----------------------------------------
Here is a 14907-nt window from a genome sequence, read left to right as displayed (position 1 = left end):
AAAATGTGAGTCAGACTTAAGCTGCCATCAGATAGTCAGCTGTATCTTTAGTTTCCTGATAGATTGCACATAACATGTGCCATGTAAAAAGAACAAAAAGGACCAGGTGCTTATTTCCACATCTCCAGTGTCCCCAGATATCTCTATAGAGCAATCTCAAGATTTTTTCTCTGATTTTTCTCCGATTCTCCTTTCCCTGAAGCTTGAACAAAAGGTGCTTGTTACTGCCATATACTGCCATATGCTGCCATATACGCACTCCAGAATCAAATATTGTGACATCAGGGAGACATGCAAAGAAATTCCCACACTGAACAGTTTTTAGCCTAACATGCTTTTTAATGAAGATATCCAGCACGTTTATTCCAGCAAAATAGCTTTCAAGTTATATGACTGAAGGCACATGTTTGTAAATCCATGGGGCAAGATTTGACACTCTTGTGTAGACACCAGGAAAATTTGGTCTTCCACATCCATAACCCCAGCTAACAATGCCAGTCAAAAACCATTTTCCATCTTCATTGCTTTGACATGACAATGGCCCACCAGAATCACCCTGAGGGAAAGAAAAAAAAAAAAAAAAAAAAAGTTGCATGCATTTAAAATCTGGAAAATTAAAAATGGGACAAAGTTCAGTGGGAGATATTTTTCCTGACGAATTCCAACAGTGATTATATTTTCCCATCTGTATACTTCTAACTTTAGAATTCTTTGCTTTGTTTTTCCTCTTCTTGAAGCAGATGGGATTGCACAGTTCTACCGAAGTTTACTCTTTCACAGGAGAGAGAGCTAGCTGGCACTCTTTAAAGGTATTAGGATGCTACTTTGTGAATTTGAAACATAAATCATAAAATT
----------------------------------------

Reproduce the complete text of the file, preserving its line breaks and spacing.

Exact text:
Here is a 14907-nt window from a genome sequence, read left to right as displayed (position 1 = left end):
AAAATGTGAGTCAGACTTAAGCTGCCATCAGATAGTCAGCTGTATCTTTAGTTTCCTGATAGATTGCACATAACATGTGCCATGTAAAAAGAACAAAAAGGACCAGGTGCTTATTTCCACATCTCCAGTGTCCCCAGATATCTCTATAGAGCAATCTCAAGATTTTTTCTCTGATTTTTCTCCGATTCTCCTTTCCCTGAAGCTTGAACAAAAGGTGCTTGTTACTGCCATATACTGCCATATGCTGCCATATACGCACTCCAGAATCAAATATTGTGACATCAGGGAGACATGCAAAGAAATTCCCACACTGAACAGTTTTTAGCCTAACATGCTTTTTAATGAAGATATCCAGCACGTTTATTCCAGCAAAATAGCTTTCAAGTTATATGACTGAAGGCACATGTTTGTAAATCCATGGGGCAAGATTTGACACTCTTGTGTAGACACCAGGAAAATTTGGTCTTCCACATCCATAACCCCAGCTAACAATGCCAGTCAAAAACCATTTTCCATCTTCATTGCTTTGACATGACAATGGCCCACCAGAATCACCCTGAGGGAAAGAAAAAAAAAAAAAAAAAAAAAGTTGCATGCATTTAAAATCTGGAAAATTAAAAATGGGACAAAGTTCAGTGGGAGATATTTTTCCTGACGAATTCCAACAGTGATTATATTTTCCCATCTGTATACTTCTAACTTTAGAATTCTTTGCTTTGTTTTTCCTCTTCTTGAAGCAGATGGGATTGCACAGTTCTACCGAAGTTTACTCTTTCACAGGAGAGAGAGCTAGCTGGCACTCTTTAAAGGTATTAGGATGCTACTTTGTGAATTTGAAACATAAATCATAAAATT